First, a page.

In 1964 Terry Carr had joined the company and in 1968 he initiated the Ace Science Fiction Specials line, publishing critically-acclaimed works by such authors as Alexei Panshin and Ursula Le Guin. 1964 was a leap year starting on Wednesday (link will take you to calendar). ... Terry Carr (February 19, 1937 - April 7, 1987) was a science fiction author and editor. ... 1968 was a leap year starting on Monday (the link is to a full 1968 calendar). ... Alexei Adam Panshin (born August 14, American author of science fiction (SF). ... Ursula K. Le Guin at an informal bookstore Q&A session, July 2004 Ursula Kroeber Le Guin (born October 21, 1929), is an American author. ...


Carr and Wollheim also co-edited an annual Year's Best Science Fiction anthology series. In the twentieth century anthologies became an important part of poetry publishing, for a number of reasons. ...


In 1971 they both left Ace and went on to edit separate Year's Best volumes. Wollheim founded DAW Books. Carr returned in 1984 as a freelance editor, launching a new series of Ace Specials devoted entirely to new authors. 1971 is a common year starting on Friday (click for link to calendar). ... Categories: Stub ... 1984 is a leap year starting on Sunday of the Gregorian calendar. ...


A few of its major authors have included:

William Gibson: Cyberpunk Author. ... Marion Eleanor Zimmer Bradley (June 3, 1930 - September 25, 1999) was a prolific author of largely feminist fantasy novels such as The Mists of Avalon and was a steadfast encourager of equality (and quality) in writing. ... Frank Patrick Herbert (October 8, 1920 – February 11, 1986) was an American science fiction author. ... Philip K. Dick Philip Kindred Dick (December 16, 1928 – March 2, 1982), often known by his initials PKD, or by the pen name Richard Phillips, was an American science fiction writer and novelist who changed the genre profoundly. ... Notable people named John Brunner include: John Brunner (industrialist) John Brunner (novelist) This is a disambiguation page — a navigational aid which lists other pages that might otherwise share the same title. ... Fritz Reuter Leiber Jr. ... Samuel Ray Chip Delany, Jr. ... Harlan Jay Ellison (born May 27, 1934, Painesville, Ohio) is a prolific writer of short stories, novellas, essays and criticism. ... Leigh Brackett (December 7, 1915 - March 18, 1978), although best known for her fantasy and science fiction, also wrote mystery novels and Hollywood screenplays, most notably The Big Sleep (1945), Rio Bravo (1958) and The Empire Strikes Back (1980) She received the Hugo award posthumously for this in 1981. ... Poul Anderson (November 25, 1926 - July 31, 2001) was a prolific science fiction author of the Golden Age; some of his short stories were first published using the pseudonyms A. A. Craig, Michael Karageorge, and Winston P. Sanders. Poul Anderson also wrote fantasy books, such as the King of Ys... Alfred Elton van Vogt (April 26, 1912 - January 26, 2000) was a Canadian-born science fiction author. ... John Holbrook Vance (b. ...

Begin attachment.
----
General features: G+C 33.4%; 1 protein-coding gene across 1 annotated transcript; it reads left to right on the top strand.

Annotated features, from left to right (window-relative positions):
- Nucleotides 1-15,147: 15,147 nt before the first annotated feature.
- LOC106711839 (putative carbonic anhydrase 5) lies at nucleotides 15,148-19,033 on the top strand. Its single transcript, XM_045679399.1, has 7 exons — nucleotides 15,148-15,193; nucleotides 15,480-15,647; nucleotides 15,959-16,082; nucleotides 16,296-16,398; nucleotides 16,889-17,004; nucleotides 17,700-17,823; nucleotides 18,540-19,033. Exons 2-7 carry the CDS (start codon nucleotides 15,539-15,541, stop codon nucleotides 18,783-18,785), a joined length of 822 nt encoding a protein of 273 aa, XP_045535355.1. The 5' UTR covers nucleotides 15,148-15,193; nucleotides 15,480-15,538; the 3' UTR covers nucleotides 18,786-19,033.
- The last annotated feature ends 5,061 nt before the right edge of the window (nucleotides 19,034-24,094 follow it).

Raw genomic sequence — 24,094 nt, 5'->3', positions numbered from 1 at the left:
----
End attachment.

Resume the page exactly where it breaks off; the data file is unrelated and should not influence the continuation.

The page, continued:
See

  • Index of Ace Titles
  • Index of Ace Double Novels

See

  • Index of Ace Titles
  • Index of Ace Double Novels

External links

  • History (http://us.penguingroup.com/static/html/aboutus/adult/ace.html) on the Penguin Group website

  Results from FactBites:
 
Ace Books - Wikipedia, the free encyclopedia (2989 words)
Ace Books is the oldest active specialty publisher of science fiction and fantasy books.
Ace, along with Ballantine Books, was one of the leading sf paperback publishers for its first ten years.
In 1972, Ace was acquired by Grosset and Dunlap, and in 1982, Grosset and Dunlap was in turn acquired by G.P. Putnam's Sons.
DAW Books - Wikipedia, the free encyclopedia (332 words)
DAW Books is a science fiction and fantasy publisher, founded by Donald A. Wollheim (and named after his initials) following his departure from Ace Books in 1971.
Nevertheless, the company published numerous books by well-respected authors in the 1970s, including such luminaries as Marion Zimmer Bradley, Fritz Leiber, Jerry Pournelle, Roger Zelazny and many others.
Until the mid-1980s all DAW books were characterized by yellow spines and a prominent yellow cover box containing the company's logo as well as a chronological publication number.
  More results at FactBites »